Creating a Docker image
Preparing payload for Golem's VM runtime
The first step to getting your code to run within the VM runtime on a provider node is preparing a Docker image. This image will define the contents of the virtual machine which is going to be executed by provider nodes.
The below diagram depicts a simplified, example flow of interaction between the requestor agent and containers running on providers:
Let's start with the definition for our image. We're going to use the following
VOLUME /golem/input /golem/output
FROMcommand specifies what existing image we want to use as our base. In this case we're using Debian Linux in its version tagged as
latest. You can search for existing images using the Docker Hub.
Structure of a VM container on a provider's node
If your application requires transferring files to and/or from the provider node, you'll need to specifically define a place (or places) in the container's file system that will be used for file transfers. These places are called volumes.
The above is necessary since while the code running inside the VM has regular access to the whole filesystem, Golem's VM supervisor can only transfer files to and from specifically defined volumes.
In our example here, two volumes are created - one for incoming file transfers (
/golem/input) and one for outgoing ones (
VOLUME /golem/input /golem/output
When a Golem virtual machine is started, a new directory is created in the host's file system for each of the defined volumes. This directory is then made available inside the VM under its specified path (for example:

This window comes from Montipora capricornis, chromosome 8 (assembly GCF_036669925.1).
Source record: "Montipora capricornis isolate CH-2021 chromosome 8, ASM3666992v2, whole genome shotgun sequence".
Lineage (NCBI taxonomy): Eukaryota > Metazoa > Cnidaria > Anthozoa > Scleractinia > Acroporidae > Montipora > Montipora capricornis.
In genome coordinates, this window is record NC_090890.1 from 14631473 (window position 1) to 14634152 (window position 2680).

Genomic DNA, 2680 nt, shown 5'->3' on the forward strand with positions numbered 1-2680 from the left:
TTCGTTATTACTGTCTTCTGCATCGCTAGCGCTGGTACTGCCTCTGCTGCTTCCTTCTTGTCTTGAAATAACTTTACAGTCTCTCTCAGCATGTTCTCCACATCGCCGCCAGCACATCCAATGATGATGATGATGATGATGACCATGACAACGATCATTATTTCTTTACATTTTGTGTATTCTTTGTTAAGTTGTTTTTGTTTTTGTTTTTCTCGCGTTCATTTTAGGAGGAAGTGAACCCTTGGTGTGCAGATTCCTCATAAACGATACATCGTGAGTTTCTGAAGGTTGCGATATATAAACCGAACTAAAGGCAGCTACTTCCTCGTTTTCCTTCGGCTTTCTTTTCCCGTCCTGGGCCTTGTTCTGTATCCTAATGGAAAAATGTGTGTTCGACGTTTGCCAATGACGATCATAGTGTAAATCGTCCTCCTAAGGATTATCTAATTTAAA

Golem's Python and JS API libraries both expose the task-based model of execution, or in other words, an interface to treat the requestor's problem as a series of tasks which independently get scheduled for execution on a certain number of workers.
At the same time, a single worker is bound to a single activity on a provider node. Thus, the activity - that is, the specific VM container in case of the VM runtime - remains running as long as the respective worker is running on the requestor's end.
Coming back to the VM's filesystem and volumes, that means that within the lifetime of the worker, the state of the filesystem is persistent. One consequence is that any filesystem changes - be it updates to volumes or to other locations within the VM - performed within a single execution of a task will still be present when subsequent tasks get executed within the same worker.
Another aspect worth mentioning is that any filesystem changes, made to locations within the VM that are not defined as volumes, are kept within the host's RAM. That means, that if your provider-side code generates large temporary files, they'd best be stored within directories defined using the VOLUME clause.
As volume contents are stored on host's disk drives, their capacity limit will usually be larger than the storage available in RAM.
Finally, we specify a working directory. This will be the default directory to be used in shell commands once the VM is running.
Because of how Golem's VM execution unit works, the Docker's
ENTRYPOINTstatement is effectively ignored and replaced with the exeunit's own entrypoint.
The net effect for you, the developer, is that you need to pass the relevant initialization commands as part of the execution script running after the image is deployed and started on provider's VM.
Having the above
Dockerfilewe can now build an image based on that file. To do so, we're going to use Docker's
docker build -t golem-example .
The above command assigns the tag
golem-exampleto its output image. Once it's finished we should see the message
Successfully tagged golem-example:latestin the terminal's output.
To verify the image is created we can list all images available locally by running:
We've just built our custom Docker image, nice! The next step is to convert this image to a format the Docker VM runtime can handle.